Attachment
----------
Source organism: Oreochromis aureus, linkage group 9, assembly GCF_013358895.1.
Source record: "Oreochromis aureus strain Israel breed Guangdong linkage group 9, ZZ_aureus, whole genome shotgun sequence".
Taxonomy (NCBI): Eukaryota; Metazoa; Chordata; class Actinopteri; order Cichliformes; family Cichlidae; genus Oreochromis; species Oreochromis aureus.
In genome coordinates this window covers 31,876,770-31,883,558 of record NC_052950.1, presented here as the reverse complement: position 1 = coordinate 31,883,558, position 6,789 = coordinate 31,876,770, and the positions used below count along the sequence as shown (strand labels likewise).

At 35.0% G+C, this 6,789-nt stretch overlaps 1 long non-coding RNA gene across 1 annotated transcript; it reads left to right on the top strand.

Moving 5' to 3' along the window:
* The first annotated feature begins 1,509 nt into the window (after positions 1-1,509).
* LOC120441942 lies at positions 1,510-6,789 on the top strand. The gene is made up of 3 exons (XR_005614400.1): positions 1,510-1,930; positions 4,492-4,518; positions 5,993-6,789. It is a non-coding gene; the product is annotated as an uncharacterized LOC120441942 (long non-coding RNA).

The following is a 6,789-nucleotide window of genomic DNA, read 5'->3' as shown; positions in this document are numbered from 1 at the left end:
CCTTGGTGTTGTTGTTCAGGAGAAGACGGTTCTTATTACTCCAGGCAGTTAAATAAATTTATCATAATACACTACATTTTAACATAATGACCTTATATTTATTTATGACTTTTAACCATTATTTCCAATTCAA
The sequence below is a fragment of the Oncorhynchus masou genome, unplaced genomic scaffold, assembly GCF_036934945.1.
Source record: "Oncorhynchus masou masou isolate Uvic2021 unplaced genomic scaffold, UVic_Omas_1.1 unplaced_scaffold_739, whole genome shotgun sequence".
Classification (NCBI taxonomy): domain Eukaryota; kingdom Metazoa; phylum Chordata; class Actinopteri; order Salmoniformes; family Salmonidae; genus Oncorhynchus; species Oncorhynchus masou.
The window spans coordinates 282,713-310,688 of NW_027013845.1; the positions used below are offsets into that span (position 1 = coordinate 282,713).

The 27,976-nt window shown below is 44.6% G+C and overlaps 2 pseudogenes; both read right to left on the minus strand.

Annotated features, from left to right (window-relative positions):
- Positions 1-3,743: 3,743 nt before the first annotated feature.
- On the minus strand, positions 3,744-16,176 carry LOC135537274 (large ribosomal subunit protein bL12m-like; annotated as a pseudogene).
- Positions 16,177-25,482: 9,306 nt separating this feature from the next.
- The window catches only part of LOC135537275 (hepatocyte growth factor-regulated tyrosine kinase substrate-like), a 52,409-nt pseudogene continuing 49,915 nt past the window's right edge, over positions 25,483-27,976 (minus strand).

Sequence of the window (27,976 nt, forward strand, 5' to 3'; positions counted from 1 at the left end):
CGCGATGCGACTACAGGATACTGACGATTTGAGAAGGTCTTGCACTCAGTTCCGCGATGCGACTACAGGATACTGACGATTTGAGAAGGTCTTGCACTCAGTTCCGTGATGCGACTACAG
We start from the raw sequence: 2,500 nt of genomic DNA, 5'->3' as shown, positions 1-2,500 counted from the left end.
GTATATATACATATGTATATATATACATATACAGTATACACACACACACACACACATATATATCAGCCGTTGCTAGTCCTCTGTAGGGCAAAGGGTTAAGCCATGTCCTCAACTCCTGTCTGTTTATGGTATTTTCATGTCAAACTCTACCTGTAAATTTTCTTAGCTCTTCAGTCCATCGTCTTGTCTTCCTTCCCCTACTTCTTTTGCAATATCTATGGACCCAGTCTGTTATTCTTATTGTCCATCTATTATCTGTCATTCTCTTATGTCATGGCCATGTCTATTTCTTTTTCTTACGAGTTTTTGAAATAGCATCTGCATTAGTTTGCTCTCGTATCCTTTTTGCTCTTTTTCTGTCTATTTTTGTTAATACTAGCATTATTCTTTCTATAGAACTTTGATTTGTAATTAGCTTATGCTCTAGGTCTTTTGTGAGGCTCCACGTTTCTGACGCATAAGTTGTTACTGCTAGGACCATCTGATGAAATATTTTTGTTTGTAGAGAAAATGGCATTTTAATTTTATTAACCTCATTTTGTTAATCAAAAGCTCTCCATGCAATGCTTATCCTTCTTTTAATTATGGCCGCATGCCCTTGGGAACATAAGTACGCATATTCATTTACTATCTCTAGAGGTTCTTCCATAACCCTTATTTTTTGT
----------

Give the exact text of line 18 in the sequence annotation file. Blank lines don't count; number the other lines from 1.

- On the minus strand, positions 3,744-16,176 carry LOC135537274 (large ribosomal subunit protein bL12m-like; annotated as a pseudogene).